India’s Virat Kohli hit a windfall at the ICC awards after being named both cricketer and captain of the year. He also regained a trophy he had won for the first time in 2012 as he was named ODI player of the year as well. The corresponding prize for Test cricket went to Australia’s Steven Smith.
Last time it was [R] Ashwin, this time I’m getting it so I’m really really honoured and I’d like to thank the ICC for recognising all the hard work that we all put in for our respective sides and I want to congratulate all the other winners also.
Smith’s numbers were equally mind-boggling. Though the coup de grace was his performance in the Ashes, scoring runs with such frequency that comparisons with Don Bradman was made with every passing innings, he has been in sublime form for at least four years, scoring over a 1000 Test runs in each of them. In the ICC’s qualification period, he made 1,875 runs in 16 matches at an average of 78.12, with eight hundreds and five half-centuries.
“It’s a great honour to receive this award for the second time, having won it in 2015 as well,” Smith said. “It’s called Test cricket for a reason, and I’ve enjoyed that test of my ability over the past 12 months.
“I got six Test hundreds for the year in 2017, which I was pleased about. I was pleased with the way I played but what pleased me most of all was that I helped us win Tests and, most importantly, The Ashes. To make a contribution in big matches and in big series and assist the team is what it is all about for me, and if I’m doing that then there’s a good chance that awards like this will follow.”
Four of the last five ICC Test players of the year are Australian, starting with Michael Clarke in 2013, Mitchell Johnson in 2014 and Smith in 2015 and 2017.
Moving to ODIs, Kohli was among the prime candidates to win the award. Only 29 years old, he hit his 32nd century recently, going past Ricky Ponting’s tally and moving ever closer to Sachin Tendulkar’s. “Twenty-sixteen for me I think was a breakthrough year and I was able to continue in 2017 also,” he said. “I think I worked even harder in 2017 and understand this has been a good phase for me but I will have to work even harder in future to play the same level of cricket I have been able to play in the past two years. But yeah, 2017 was indeed a very special year for me.”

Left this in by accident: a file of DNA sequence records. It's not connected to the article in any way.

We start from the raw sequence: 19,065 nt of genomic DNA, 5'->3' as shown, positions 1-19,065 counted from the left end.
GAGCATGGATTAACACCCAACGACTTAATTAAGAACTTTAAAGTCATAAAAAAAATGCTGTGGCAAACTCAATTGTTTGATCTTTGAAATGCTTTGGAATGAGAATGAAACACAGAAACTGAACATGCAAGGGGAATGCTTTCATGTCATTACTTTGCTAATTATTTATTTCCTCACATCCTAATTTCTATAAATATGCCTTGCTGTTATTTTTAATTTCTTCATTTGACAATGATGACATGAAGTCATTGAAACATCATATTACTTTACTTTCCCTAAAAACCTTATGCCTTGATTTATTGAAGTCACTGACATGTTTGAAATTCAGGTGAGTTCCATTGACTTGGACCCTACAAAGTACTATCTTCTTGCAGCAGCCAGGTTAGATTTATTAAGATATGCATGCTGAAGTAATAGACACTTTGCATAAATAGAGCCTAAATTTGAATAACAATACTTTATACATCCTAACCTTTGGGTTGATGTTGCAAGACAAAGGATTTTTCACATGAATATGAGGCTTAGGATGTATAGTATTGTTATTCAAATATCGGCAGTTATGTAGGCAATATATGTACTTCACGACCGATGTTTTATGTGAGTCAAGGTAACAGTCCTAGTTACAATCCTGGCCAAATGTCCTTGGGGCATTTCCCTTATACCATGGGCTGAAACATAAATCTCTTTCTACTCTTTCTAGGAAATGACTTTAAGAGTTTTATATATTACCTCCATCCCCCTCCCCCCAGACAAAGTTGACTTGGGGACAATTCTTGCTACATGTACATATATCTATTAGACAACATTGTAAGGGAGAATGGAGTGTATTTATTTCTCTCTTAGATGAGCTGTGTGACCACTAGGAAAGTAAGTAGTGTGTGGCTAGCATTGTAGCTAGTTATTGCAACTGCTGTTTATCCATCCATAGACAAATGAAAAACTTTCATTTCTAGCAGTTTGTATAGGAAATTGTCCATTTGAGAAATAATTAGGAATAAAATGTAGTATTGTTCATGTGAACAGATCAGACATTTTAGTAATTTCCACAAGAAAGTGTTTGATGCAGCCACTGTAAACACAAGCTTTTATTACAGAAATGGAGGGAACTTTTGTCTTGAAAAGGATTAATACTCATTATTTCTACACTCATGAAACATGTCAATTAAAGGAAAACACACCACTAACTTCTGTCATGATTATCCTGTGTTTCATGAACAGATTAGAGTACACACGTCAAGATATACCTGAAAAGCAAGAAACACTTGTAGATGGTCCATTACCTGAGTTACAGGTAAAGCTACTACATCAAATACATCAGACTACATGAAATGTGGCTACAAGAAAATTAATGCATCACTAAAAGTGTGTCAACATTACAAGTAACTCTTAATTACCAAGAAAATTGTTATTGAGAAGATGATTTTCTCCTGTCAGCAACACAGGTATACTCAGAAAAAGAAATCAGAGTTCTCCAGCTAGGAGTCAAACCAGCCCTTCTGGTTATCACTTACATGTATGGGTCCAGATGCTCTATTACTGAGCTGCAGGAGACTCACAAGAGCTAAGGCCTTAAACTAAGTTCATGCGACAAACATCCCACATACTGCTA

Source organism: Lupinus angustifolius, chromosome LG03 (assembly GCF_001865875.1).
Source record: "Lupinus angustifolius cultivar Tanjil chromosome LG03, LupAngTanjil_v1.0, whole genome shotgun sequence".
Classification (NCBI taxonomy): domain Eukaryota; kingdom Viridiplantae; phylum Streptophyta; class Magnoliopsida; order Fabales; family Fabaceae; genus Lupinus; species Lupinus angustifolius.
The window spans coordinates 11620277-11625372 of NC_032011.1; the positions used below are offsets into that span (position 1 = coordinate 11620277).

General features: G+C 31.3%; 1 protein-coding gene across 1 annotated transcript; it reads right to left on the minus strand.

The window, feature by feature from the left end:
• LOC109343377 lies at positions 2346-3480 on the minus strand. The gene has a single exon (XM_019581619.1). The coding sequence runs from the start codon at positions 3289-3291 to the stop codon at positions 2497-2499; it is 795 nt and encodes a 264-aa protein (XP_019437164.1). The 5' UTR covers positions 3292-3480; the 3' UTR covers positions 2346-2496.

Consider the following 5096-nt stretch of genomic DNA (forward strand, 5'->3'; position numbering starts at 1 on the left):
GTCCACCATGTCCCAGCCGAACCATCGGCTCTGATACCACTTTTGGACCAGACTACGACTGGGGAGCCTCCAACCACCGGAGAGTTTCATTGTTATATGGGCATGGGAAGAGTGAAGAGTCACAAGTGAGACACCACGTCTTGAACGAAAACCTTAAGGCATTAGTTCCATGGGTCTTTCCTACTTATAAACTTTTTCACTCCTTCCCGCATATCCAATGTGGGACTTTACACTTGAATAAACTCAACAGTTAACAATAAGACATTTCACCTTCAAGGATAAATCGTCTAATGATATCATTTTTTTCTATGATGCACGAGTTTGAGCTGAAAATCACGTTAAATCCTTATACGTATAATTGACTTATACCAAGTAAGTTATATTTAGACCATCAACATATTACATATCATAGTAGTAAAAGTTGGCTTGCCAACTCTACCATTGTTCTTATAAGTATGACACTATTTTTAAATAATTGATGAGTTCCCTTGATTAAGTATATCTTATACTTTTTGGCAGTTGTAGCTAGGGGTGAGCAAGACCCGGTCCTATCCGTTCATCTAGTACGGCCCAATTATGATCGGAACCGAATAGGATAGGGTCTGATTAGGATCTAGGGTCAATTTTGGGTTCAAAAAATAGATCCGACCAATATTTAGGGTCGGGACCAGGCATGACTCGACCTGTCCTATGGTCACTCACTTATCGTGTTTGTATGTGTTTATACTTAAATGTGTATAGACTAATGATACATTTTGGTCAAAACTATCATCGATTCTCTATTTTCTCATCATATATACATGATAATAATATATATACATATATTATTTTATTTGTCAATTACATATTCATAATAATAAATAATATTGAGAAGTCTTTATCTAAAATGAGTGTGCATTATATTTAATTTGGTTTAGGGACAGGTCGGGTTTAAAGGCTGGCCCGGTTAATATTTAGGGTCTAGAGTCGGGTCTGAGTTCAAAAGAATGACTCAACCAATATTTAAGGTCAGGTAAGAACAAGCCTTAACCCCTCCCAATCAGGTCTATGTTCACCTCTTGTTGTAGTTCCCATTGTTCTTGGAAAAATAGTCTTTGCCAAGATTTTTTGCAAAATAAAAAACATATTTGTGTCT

Pakistan fast bowler Hasan Ali was named emerging player of 2017. This follows his becoming the quickest from his country to 50 ODI wickets (in 24 matches) and a player-of-the-series winning performance in the Champions Trophy. The 23-year old also topped the ICC rankings in one-day cricket having when his career was only 426 days old. Only two others have risen to the top at a better rate.
“It has been memorable past 16 months for me as a young player and Pakistan as a team,” Hasan said. “This acknowledgement will not only inspire me to do even better in the coming seasons but will also convince the next generation of cricketers that hard work and good performances can never go unnoticed.
“This award is for all those who believed and backed us in the journey, and look forward to their continued patronage as the next 18 months will be more challenging with the World Cup in 2019.”
Rashid Khan, the Afghanistan legspinner, was named the Associate player of the year and claimed a place in the ODI team of 2017 as well. India’s wristspinner Yuzvendra Chahal taking 6 for 25 to send England crashing from 113 for 2 to 127 all out was adjudged the T20I performance of the year.
The ICC distributed their awards for women’s cricket in December 2017, with Australia’s Ellyse Perry winning player of the year.
The winners were selected by an ICC voting academy which ncluded: Javed Hamim, Emal Parsley (both Afghanistan), Mel Jones (Australia), Athar Ali Khan, M. Farid Ahmed (both Bangladesh), Lawrence Booth, Julian Guyer, Nasser Hussain (all England), Ian Callender (Ireland), Sunandan Lele, (India), Mark Geenty, Ian Smith (both New Zealand), Mazhar Arshad, Ramiz Raja (both Pakistan), Tristan Holme, Shaun Pollock (South Africa), Russel Arnold, Rex Clementine (both Sri Lanka), Mehluli Sibanda, Mpumelelo Mbangwa (all Zimbabwe), Ian Bishop, Vinode Mamchan and Barry Wilkinson (all Windies), while the voting process was monitored by the ICC’s Head of Internal Audit. International captains and match referees voted for the David Shepherd Trophy. ICC Spirit of Cricket award was decided by the umpires and ICC Chief Executive